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Stuck bags add to tangles at Paris airports amid travel boom

July 2, 2022 GMT
Travelers arrive on foot at Roissy-Charles de Gaulle airport while airport workers demonstrate, left, Friday, July 1, 2022 at Roissy airport, north of Paris. Flights from Roissy-Charles de Gaulle airport in Paris and other French airports faced disruptions Friday as airport workers held a strike and protests to demand salary hikes to keep up with inflation. It's the latest trouble to hit global airports this summer, as travel resurges after two years of virus restrictions. (AP Photo/ Thomas Padilla)
Travelers arrive on foot at Roissy-Charles de Gaulle airport while airport workers demonstrate, left, Friday, July 1, 2022 at Roissy airport, north of Paris. Flights from Roissy-Charles de Gaulle airport in Paris and other French airports faced disruptions Friday as airport workers held a strike and protests to demand salary hikes to keep up with inflation. It's the latest trouble to hit global airports this summer, as travel resurges after two years of virus restrictions. (AP Photo/ Thomas Padilla)
Travelers arrive on foot at Roissy-Charles de Gaulle airport while airport workers demonstrate, left, Friday, July 1, 2022 at Roissy airport, north of Paris. Flights from Roissy-Charles de Gaulle airport in Paris and other French airports faced disruptions Friday as airport workers held a strike and protests to demand salary hikes to keep up with inflation. It's the latest trouble to hit global airports this summer, as travel resurges after two years of virus restrictions. (AP Photo/ Thomas Padilla)
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Travelers arrive on foot at Roissy-Charles de Gaulle airport while airport workers demonstrate, left, Friday, July 1, 2022 at Roissy airport, north of Paris. Flights from Roissy-Charles de Gaulle airport in Paris and other French airports faced disruptions Friday as airport workers held a strike and protests to demand salary hikes to keep up with inflation. It's the latest trouble to hit global airports this summer, as travel resurges after two years of virus restrictions. (AP Photo/ Thomas Padilla)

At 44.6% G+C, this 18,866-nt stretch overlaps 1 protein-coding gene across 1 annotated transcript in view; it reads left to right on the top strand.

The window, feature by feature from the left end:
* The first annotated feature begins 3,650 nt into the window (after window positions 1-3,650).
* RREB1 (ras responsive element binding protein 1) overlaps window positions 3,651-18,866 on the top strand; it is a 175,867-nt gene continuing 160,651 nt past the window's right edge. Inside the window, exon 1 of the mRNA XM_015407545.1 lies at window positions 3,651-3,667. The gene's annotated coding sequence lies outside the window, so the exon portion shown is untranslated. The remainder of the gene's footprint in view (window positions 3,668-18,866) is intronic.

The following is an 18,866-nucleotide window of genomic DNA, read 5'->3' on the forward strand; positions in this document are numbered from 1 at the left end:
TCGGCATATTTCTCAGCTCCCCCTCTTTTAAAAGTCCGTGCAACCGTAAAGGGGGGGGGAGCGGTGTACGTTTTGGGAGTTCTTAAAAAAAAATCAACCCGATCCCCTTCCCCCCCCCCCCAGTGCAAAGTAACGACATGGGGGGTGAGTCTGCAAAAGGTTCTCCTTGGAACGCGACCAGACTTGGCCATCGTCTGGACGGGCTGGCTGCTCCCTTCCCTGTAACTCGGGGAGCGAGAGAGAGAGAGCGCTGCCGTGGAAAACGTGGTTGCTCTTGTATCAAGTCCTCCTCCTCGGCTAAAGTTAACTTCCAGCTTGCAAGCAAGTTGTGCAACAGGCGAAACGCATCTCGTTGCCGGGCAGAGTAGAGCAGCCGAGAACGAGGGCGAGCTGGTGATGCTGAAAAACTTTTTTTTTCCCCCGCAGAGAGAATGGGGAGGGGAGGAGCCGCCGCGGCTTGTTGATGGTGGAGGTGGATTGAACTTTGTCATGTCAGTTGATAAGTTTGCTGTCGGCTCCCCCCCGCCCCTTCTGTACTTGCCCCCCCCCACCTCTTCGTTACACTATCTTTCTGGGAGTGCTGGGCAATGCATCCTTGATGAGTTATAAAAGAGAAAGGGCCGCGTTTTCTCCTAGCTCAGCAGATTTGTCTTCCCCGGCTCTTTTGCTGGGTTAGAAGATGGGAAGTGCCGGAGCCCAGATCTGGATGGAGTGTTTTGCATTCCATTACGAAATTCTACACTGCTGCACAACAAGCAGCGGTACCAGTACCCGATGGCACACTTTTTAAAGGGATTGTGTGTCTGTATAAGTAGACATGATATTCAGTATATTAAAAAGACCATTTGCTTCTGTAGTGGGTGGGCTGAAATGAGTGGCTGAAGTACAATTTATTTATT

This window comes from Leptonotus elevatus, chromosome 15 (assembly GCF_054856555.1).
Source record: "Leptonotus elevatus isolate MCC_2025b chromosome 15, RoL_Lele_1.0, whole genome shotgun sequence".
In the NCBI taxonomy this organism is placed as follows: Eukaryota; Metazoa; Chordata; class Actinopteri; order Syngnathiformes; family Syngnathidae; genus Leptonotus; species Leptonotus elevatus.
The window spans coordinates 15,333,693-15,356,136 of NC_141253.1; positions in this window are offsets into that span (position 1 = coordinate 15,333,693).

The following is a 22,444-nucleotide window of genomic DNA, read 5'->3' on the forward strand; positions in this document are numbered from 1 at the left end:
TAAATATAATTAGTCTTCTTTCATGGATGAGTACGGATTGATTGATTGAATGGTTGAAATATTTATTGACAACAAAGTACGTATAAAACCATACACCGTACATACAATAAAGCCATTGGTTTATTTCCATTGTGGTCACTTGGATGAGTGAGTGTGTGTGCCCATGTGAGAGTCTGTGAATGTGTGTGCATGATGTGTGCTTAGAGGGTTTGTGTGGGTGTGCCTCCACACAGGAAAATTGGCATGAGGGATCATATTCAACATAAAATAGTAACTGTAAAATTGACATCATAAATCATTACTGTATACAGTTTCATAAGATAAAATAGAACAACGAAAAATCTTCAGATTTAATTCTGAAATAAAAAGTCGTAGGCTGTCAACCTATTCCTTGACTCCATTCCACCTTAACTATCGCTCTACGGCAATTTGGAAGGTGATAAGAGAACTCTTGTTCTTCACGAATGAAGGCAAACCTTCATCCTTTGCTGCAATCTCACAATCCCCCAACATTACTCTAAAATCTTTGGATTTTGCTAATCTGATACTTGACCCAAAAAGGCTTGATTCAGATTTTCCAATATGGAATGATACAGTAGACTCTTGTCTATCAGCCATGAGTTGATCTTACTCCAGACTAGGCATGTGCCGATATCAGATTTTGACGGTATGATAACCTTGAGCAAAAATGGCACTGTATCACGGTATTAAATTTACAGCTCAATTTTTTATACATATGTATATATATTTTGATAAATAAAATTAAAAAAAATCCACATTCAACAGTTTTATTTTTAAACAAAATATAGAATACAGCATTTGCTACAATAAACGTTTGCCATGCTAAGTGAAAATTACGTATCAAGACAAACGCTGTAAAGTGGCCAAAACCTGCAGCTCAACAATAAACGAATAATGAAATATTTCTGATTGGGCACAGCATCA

1 of 3
Travelers arrive on foot at Roissy-Charles de Gaulle airport while airport workers demonstrate, left, Friday, July 1, 2022 at Roissy airport, north of Paris. Flights from Roissy-Charles de Gaulle airport in Paris and other French airports faced disruptions Friday as airport workers held a strike and protests to demand salary hikes to keep up with inflation. It's the latest trouble to hit global airports this summer, as travel resurges after two years of virus restrictions. (AP Photo/ Thomas Padilla)

Airlines worked Saturday to deliver luggage to passengers around the world after a technical breakdown left at least 1,500 bags stuck at Paris’ Charles de Gaulle airport, the latest of several tangles hitting travelers this summer.

The airport’s baggage sorting system had a technical malfunction Friday that caused 15 flights to depart without luggage, leaving about 1,500 bags on the ground, according to the airport operating company. The airport handled about 1,300 flights overall Friday, the operator said.

Union activists said many more passengers flew without their bags, apparently because of knock-on effects from the original breakdown.

It came as airport workers are on strike at French airports to demand more hiring and more pay to keep up with high global inflation. Because of the strike, aviation authorities canceled 17% of flights out of the Paris airports Friday morning, and another 14% were canceled Saturday.

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Passengers on canceled flights were alerted days ahead of their flights. The scene at Charles de Gaulle on Saturday was busy but typical for the first weekend in July, when France’s summer travel season kicks off.

Unions plan to continue striking Sunday but no flights have been canceled so far. They have threatened to renew the strike next weekend if negotiations with company management don’t succeed in finding a compromise.

Until now, French airports had been largely spared the chaos seen recently at airports in London, Amsterdam and some other European and U.S. cities. Airlines and airports that slashed jobs during the depths of the COVID-19 crisis are struggling to keep up with soaring demand as travel resurges after two years of virus restrictions.